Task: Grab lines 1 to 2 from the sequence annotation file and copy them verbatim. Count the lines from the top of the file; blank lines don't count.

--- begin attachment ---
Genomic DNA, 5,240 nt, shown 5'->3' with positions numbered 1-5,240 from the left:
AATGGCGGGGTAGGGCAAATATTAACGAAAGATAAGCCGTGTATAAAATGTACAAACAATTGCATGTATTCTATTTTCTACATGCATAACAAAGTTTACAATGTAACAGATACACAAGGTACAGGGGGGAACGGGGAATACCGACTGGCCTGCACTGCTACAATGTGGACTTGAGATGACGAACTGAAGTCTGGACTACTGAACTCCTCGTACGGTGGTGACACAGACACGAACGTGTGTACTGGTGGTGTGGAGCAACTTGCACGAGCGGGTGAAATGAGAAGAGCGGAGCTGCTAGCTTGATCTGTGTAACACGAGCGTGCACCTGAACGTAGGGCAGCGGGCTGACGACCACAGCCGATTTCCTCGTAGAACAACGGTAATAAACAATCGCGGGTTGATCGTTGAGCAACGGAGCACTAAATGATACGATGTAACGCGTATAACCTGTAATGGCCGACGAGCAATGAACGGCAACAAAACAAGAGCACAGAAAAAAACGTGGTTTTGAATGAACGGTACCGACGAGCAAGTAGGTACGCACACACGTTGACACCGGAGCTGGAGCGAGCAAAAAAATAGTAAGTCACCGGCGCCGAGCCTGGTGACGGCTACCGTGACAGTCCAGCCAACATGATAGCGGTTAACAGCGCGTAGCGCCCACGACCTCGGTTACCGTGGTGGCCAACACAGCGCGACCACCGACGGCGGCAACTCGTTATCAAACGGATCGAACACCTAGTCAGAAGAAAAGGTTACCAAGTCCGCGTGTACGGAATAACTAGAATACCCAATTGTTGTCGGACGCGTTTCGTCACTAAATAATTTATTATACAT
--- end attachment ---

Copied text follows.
Genomic DNA, 5,240 nt, shown 5'->3' with positions numbered 1-5,240 from the left:
AATGGCGGGGTAGGGCAAATATTAACGAAAGATAAGCCGTGTATAAAATGTACAAACAATTGCATGTATTCTATTTTCTACATGCATAACAAAGTTTACAATGTAACAGATACACAAGGTACAGGGGGGAACGGGGAATACCGACTGGCCTGCACTGCTACAATGTGGACTTGAGATGACGAACTGAAGTCTGGACTACTGAACTCCTCGTACGGTGGTGACACAGACACGAACGTGTGTACTGGTGGTGTGGAGCAACTTGCACGAGCGGGTGAAATGAGAAGAGCGGAGCTGCTAGCTTGATCTGTGTAACACGAGCGTGCACCTGAACGTAGGGCAGCGGGCTGACGACCACAGCCGATTTCCTCGTAGAACAACGGTAATAAACAATCGCGGGTTGATCGTTGAGCAACGGAGCACTAAATGATACGATGTAACGCGTATAACCTGTAATGGCCGACGAGCAATGAACGGCAACAAAACAAGAGCACAGAAAAAAACGTGGTTTTGAATGAACGGTACCGACGAGCAAGTAGGTACGCACACACGTTGACACCGGAGCTGGAGCGAGCAAAAAAATAGTAAGTCACCGGCGCCGAGCCTGGTGACGGCTACCGTGACAGTCCAGCCAACATGATAGCGGTTAACAGCGCGTAGCGCCCACGACCTCGGTTACCGTGGTGGCCAACACAGCGCGACCACCGACGGCGGCAACTCGTTATCAAACGGATCGAACACCTAGTCAGAAGAAAAGGTTACCAAGTCCGCGTGTACGGAATAACTAGAATACCCAATTGTTGTCGGACGCGTTTCGTCACTAAATAATTTATTATACAT